Great balls of fire this album kicks my arse! What the hell do these little girls think they're up to? Coming after the breakout success of their fourth album "Bricks Are Heavy" these four f'd up females return with "Hungy For Stink" and dammit, they are some pissed off and missed up broads. And they bring the music to match. Stop screaming, I can hear you, chick!
Album opens with the metal crunch of one "Andre". This is a really cool song with a real nice mid tempo riff and some good backing vocals. It only has two verses, too. Which is also cool because it still feels like a whole song. Apparently the girl needs to apologize to some dood named Andre who she had a prob with, but the song never gets far enough to let us find out what the hell is going on. And that's fine because the deep groove of the music is too good for us to care. Then comes "Baggage". This is the first of four life has fallen over the edge songs. This gal has some serious issues. Thankfully with this band they don't let that be the issue, as they rock too hard for you to notice. With their trademark fuzz tone guitars and singer/bassist Jennifer Finch's high pitched wail this song about losing your grip and sliding into the abyss is a heavy load indeed. Thick, hammering, and messy, this is a rant in the best sort of way. Then we get the heavy pop of "Can I Run". This is a great song about paranoia and has a great bass heavy sound, with the guitars hanging back and adding noisy feedback. "I'm scared every fuc.kin' day/I wear my head phones so I can't hear what you say". Hell yeahs! A girl after my own heart. Continuing this assault our loveable L7 ladies kick it into high gear for the next track "The Bomb". Goddamn, a song about terrorist? Heck no, these babes are the only thing exploding on this track. "My friction is the fuse/The flame is hate/tick tick tick /Detonate/And she's a bomb! they spit at everything fake and phony around them as they play it loud, hard, and fast. "Plastic models in plastic magazines/Plastic Kings and plastic Queens/All are seen on plastic TV's/Prayed to by people on plastic bended knees". This song rocks my socks, and kicks up a furious fuss all the while.
"Questioning My Sanity" gets the call next. This is the last of the falling over the edge songs that started with Baggage. This is just about depression. Not your average day of depression, but the "I'm saving my piss in a jar/This depression has gone too far/my as.s is sore from layin' in bed/Am I alive or am I dead" kind of depression. Luckily for us the L7 girls aren't the whiny type, as this, one of the most effective cuts on the album, is told in a matter of fact way that simply chronicles a deep slide into mental illness that only one who has been there can truly document. "The TV's talking to me/I'm questioning my sanity" our not so fair maiden wails as the band plays a simple melody behind her. The lyrics are the focus on this track, even in the mix, as the vocals are pushed way out front. And you feel every word of it.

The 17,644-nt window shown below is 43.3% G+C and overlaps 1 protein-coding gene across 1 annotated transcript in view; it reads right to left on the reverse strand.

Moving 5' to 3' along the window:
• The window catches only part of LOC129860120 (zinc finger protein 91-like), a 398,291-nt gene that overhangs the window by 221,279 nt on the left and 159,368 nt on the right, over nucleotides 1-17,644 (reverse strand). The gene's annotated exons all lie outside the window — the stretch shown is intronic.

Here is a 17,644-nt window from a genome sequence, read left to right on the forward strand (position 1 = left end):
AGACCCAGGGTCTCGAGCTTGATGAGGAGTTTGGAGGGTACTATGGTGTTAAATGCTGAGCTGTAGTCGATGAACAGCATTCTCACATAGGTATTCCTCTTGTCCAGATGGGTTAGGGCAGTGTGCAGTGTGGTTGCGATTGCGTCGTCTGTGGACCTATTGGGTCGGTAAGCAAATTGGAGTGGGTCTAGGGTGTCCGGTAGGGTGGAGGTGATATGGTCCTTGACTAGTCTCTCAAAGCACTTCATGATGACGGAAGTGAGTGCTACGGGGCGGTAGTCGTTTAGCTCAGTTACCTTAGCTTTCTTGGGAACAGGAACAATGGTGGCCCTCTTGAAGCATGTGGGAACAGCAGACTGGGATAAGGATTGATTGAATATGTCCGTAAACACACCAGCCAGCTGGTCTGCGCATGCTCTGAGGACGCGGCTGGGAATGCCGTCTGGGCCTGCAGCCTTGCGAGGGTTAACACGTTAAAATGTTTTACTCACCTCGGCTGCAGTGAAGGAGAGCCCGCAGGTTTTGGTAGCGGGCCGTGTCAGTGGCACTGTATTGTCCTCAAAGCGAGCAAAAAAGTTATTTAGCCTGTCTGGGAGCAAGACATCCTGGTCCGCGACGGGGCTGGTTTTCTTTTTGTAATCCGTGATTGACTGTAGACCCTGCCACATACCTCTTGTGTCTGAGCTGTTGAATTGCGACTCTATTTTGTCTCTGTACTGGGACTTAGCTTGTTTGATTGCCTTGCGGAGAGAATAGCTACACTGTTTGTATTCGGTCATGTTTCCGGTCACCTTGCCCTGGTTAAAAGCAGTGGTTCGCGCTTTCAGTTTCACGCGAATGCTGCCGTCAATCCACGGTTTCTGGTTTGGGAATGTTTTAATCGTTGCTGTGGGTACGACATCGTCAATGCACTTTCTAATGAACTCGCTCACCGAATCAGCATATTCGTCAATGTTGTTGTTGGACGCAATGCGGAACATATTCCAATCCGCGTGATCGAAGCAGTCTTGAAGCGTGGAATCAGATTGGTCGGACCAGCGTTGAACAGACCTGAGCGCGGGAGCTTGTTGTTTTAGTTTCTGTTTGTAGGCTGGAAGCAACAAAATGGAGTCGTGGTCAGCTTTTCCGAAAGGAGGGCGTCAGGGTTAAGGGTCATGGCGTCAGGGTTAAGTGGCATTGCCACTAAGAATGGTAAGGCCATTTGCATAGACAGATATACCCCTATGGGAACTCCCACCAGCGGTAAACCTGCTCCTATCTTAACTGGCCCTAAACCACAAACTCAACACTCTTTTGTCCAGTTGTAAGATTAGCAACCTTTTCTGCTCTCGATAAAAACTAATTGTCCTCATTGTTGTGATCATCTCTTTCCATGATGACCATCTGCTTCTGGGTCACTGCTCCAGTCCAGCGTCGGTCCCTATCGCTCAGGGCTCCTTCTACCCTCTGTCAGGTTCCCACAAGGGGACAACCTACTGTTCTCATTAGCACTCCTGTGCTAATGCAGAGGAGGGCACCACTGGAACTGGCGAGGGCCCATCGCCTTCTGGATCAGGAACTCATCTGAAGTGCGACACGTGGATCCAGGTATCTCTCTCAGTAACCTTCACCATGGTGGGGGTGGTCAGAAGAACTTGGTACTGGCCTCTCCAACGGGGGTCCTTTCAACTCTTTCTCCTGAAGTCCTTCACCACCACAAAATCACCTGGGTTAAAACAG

The first half of the album finishes up with with the tuneful pop/metal instrumental "Riding With A Movie Star" and it's enough to get your butt shakin' a little or a lot, depending on who you are. The second half opens with the surprisingly dreary and dull for these gal's "Stuck Here Again" Meh, and that's exactly how this song sounds. Stuck. Obviously going for a mood to go along with the lyrics, they do too good a job of it as this song is enough to put you to sleep. And the second half of the album is in fact hit and miss for the first four songs, as the energetic and angry "Fuel My Fire" comes along next to pick up the pace with some speedy if generic riffing and course hell bent vocals only to lead to the silly and unoriginal "Freak Magnet". Now, I know this band isn't exactly about originality or being cutting edge. But like Stuck Here With You before it, this is simply not a good song. And it goes nowhere and gets tired fast. Thankfully the album finishes strong with the great mid tempo and melodic "She Has Eyes" with it's vague lyrics and echo laden dreamy guitar sound, and the triumphant ode to feminism "Shirley". This final song, played passionately and with great fervor, is just the kick in the pants this record needed to end things on a hard rockin' note. With sound bites taken from drag racer Shirley Muldoney herself and also stereotypically sexist bites taken from a sports announcer, singer Donita Sparks forcefully sings "How many times must you be told/There's nowhere that we don't go!" as this song blasts forward like Shirley herself in one of her souped up funny cars. And it makes a strong case for girls who want to drive race cars, fight wars, play loud fast guitars, or even make babies, for all anyone could care, goddamit! Yup, these chicks definitely rock.
This album is not as consistent as it's immediate predecessor, Bricks Are Heavy. Nor is it as tuneful or quite as fun with it's downer subject matter and heavier sound. But it's sure to please anyone who is fond of loud noisy guitars played with bone crushing power and genuine lyrics written straight from the gut. Dark at times, more "metal" sounding then previous efforts, and sounding like all four of these gals may have been on the rag while writing it, "Hungry For Stink" stinks up the joint in the best way possible. Sometimes the better for it, and a little the worse, it's a worthwhile listen for any fan of heavy, loud, fast music with a little edge and style all it's own. In other words, it's L7. And that is always a good thing. Rock on, babes......